Ballots are still being counted in several key states, with elections officials expected to provide updates later today.
If you're just reading in, here's what you need to know about the race:
All eyes on the Keystone State: Pennsylvania, the state that could take Biden over the 270-vote threshold needed to win the presidency, could complete most of its outstanding counts on Friday, officials there said. The former vice president is only behind President Trump by a little more than 18,000 votes in the Keystone State after having trailed at one point by more than half a million ballots in the hours after polls closed. Tens of thousands of votes — most of them from strongly Democratic areas, including around Philadelphia — remain to be counted.
Race tightens in Georgia: In Georgia, another state that Trump cannot afford to lose with its 16 electoral votes, Biden's mail-in ballot advantage has pulled him to within 500 votes of the President, as results came in from Fulton County around Atlanta with 99% of the state vote count reported. Trump cannot find a route to 270 electoral votes without Georgia and Pennsylvania, so his chances of securing reelection will hinge on developments in the two states in the coming hours.
Trump mounts aggressive legal strategy: Trump's team, seeking to keep his slim path to victory alive, has launched a flurry of sometimes contradictory and scattershot legal challenges, without offering evidence of irregularities, demanding vote counts continue in states where he is behind and wanting them shut down in those where he leads.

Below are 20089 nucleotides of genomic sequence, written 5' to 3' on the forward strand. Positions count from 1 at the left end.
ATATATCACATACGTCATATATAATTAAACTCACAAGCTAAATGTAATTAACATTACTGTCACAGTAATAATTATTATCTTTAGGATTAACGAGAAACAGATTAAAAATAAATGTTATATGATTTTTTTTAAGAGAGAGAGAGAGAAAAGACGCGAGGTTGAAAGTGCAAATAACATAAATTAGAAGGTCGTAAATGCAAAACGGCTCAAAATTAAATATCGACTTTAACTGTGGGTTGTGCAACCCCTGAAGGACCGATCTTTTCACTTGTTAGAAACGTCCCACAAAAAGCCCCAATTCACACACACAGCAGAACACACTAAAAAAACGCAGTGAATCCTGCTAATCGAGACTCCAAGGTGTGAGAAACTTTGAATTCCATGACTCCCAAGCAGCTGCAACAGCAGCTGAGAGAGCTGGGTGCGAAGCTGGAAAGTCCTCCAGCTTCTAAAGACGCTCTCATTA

Trump stages corrosive attempt to undermine votes: On Thursday night, Trump effectively sent a signal that he has no intention of leaving power without a fight if he ends up losing the election. The President's speech from the White House briefing room could end up being one of the most dangerous presidential statements in American history. In it, Trump falsely claimed that votes that were cast before and during the election, but counted after Election Day, are illegal votes.
Biden urges calm: The former vice president emerged in Wilmington, Delaware, Thursday for a short speech meant to project optimism, urge patience in the vote counting and to apparently create a picture of a presidency in waiting. "In America, the vote is sacred. It is how the people of this nation express their will," he said, calling for calm and patience as the vote counting process unfolds.